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SaaSy Windows desktop

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  • User profile image
    DeathBy​VisualStudio

    Mary Jo Foley reports that Microsoft is preparing to offer the Windows Desktop as a service next year. I think that's a great idea especially for iOS and Android device users that only need the desktop occationally. It would be also useful for Windows RT devices that are too underpowered to run some desktop apps.

    On the other hand it may be the means to remove the desktop entirely from Windows 9. I for one would not want to run Visual Studio out of a remote desktop session over the internet. I'd hope they keep the desktop in Windows for years to come but I could understand why some in Microsoft may want to push the Windows 8 Store App environment on people just like they did with start screen, removal of the start button, etc. if they go with the forced approach I hope they understand they won't have much success with that without also offering a superior experience in Windows 8 Store App environment than your competitors. That would even be more so true since the desktop is the only big advantage they have over the likes of iOS and Android.

  • User profile image
    kettch

    @DeathByVisualStudio: Where does it say that you are being forced to move? This article is talking about corporate VDI as a service, not selling grandma 30 hours of desktop a month so that she can use her Hoyle Solitaire MegaPak that she's had for the past 15 years.

  • User profile image
    ZippyV

    The desktop is definately going away on Windows RT. I believe the only reasons why it's still there is because you still need the control panel or have to view documents in Office because there is no metro version of it yet but I suspect it won't take long before the switch to metro will be complete.

    That being said. I believe the desktop will stay available on normal/desktop versions of Windows and a desktop version of Office will also stay here. Microsoft is not going to ditch it, anyone who thinks otherwise is not right in their mind.

    The tablet market is growing rapidly and Microsoft is already a couple of years behind and they need to catch up fast. They are investing a lot of time and money in it and we are seeing the results of that. It looks like they have forgotten about the desktop but I don't think they are going to ditch it.

  • User profile image
    DeathBy​VisualStudio

    , kettch wrote

    @DeathByVisualStudio: Where does it say that you are being forced to move? This article is talking about corporate VDI as a service, not selling grandma 30 hours of desktop a month so that she can use her Hoyle Solitaire MegaPak that she's had for the past 15 years.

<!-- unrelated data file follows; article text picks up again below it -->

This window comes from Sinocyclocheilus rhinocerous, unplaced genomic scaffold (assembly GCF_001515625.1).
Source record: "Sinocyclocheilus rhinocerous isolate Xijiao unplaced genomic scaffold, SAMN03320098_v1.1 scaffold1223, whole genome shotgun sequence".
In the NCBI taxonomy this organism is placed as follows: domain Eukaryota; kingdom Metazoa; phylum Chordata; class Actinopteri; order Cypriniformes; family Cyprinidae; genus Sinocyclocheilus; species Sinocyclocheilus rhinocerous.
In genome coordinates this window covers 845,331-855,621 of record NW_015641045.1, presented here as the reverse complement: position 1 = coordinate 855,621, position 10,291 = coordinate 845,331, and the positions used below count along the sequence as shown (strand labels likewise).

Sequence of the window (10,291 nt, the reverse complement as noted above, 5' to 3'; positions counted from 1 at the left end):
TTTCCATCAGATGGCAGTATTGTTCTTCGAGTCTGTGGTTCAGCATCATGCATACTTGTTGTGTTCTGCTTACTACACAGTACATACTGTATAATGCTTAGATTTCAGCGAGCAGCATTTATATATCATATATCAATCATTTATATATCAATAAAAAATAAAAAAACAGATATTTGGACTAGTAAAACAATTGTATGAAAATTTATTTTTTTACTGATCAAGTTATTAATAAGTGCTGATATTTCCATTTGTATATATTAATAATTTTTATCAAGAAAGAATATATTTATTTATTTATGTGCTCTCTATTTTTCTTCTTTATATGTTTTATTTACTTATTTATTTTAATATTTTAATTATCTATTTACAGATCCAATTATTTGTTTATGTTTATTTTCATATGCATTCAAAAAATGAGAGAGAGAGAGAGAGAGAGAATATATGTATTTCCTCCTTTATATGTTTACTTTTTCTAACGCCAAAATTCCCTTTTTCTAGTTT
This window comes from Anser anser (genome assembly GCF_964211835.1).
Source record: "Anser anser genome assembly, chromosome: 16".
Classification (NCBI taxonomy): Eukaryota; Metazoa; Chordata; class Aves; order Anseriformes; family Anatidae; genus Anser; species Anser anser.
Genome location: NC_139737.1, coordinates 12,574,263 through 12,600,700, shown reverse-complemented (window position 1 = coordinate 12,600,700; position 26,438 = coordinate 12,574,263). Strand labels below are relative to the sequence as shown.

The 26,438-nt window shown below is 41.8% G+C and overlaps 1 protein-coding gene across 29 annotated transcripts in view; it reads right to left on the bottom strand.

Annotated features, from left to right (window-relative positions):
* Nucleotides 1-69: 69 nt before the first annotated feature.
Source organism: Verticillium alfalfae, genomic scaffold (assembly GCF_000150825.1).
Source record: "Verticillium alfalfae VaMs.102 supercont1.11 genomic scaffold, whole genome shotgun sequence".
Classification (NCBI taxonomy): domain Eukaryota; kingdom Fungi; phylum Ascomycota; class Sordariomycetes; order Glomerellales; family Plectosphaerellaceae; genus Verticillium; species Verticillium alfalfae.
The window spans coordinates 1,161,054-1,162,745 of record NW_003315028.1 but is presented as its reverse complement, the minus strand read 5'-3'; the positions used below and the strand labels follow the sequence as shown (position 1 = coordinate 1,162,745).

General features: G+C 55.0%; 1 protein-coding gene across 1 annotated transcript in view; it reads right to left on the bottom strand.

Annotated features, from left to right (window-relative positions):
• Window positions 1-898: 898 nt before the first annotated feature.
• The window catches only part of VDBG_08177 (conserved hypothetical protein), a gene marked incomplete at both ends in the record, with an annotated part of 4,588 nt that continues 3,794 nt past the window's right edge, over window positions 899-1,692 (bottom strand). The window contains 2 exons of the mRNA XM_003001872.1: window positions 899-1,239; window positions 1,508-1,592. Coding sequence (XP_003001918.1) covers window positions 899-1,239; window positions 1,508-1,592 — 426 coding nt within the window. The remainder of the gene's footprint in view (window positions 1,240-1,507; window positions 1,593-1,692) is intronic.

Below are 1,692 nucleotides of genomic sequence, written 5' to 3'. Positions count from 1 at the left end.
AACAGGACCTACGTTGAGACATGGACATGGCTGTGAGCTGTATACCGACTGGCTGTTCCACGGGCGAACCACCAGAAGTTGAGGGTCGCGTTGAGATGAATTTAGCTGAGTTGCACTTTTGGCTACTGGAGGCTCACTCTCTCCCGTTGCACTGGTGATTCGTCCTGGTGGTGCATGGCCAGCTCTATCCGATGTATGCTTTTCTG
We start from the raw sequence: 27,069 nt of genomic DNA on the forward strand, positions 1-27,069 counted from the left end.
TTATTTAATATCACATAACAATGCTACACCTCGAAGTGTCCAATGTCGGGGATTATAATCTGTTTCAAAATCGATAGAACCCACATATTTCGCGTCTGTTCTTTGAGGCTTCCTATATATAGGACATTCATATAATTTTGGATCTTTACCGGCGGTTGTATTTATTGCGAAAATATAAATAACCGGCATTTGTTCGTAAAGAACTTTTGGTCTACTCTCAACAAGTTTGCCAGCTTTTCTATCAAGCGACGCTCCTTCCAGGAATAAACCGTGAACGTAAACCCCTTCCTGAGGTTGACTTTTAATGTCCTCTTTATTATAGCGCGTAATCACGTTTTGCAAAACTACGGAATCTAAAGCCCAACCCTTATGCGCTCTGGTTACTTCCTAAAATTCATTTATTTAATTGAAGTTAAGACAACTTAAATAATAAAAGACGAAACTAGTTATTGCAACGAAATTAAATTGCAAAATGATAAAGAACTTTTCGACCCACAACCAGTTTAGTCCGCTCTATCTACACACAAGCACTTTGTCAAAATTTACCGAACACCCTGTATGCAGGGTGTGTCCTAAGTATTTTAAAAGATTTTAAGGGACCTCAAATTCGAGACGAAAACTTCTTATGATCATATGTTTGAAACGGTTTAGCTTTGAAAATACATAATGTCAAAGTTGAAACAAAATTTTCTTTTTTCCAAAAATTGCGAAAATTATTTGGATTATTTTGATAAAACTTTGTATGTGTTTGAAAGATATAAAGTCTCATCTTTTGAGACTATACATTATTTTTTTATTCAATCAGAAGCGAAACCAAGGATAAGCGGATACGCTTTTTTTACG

A little touchy around the word "forced" aren't you? Yeah sure Grandma can run Windows XP for ever and ever and ever. Does that make you happy?

    We all know that Microsoft is trying to get people to move away from the legacy desktop to the new "Windows". I'm just speculating that in addition to using the Windows desktop SaaS for useful corporate scenarios that they may also use it to displace the desktop from Windows (and probably starting with WindowsRT). On the upside if Microsoft allows for it you could also use the desktop service from iOS, Android, and other OS's that have RDP clients.

     

    , ZippyV wrote

    *snip*

    That being said. I believe the desktop will stay available on normal/desktop versions of Windows and a desktop version of Office will also stay here. Microsoft is not going to ditch it, anyone who thinks otherwise is not right in their mind.

    The tablet market is growing rapidly and Microsoft is already a couple of years behind and they need to catch up fast. They are investing a lot of time and money in it and we are seeing the results of that. It looks like they have forgotten about the desktop but I don't think they are going to ditch it.

    IMO Microsoft thinks it can "catch up" by making the move to the Windows 8 App Store environment as unavoidable as possible. With Windows Blue Microsoft appears to continue the trend of shifting features from the desktop to the Windows 8 App Store environment. They have left desktop developers high and dry showing no signs of investing in desktop APIs. What's a desktop developer supposed to do? Wait 5 years for Microsoft to announce their renewed support for the desktop? I think not. More likely they'll move on to web and other successful mobile platforms.

    Like it or not I believe the desktop has been relegated to "legacy" status and this new desktop SaaS makes it pretty easy for Microsoft to offer a legacy Windows-free OS with a means to excuse the desktop's exclusion and make money reselling it back to those who need it as a service.

    If we all believed in unicorns and fairies the world would be a better place.
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  • User profile image
    kettch

    @DeathByVisualStudio: There is no evidence that the desktop is going away. It will continue to evolve, but the concept will remain. I never said anything about XP.

    speculating

    On this we agree.

  • User profile image
    evildictait​or

    , DeathBy​VisualStudio wrote

    We all know that Microsoft is trying to get people to move away from the legacy desktop to the new "Windows". 

    The words I object to there are "move away from". Sure, you can't develop for desktop on the Surface - but you never could. Microsoft has never had an offering on the tablet where you could write normal Win32 apps. On your laptops and tower PCs, sure, Microsoft would like you to use their new WinRT stuff. They'd also like you to host it all in Windows Azure,  and then write a powerpoint presentation all about it and send it to your friends via Skype and so.cl (lol).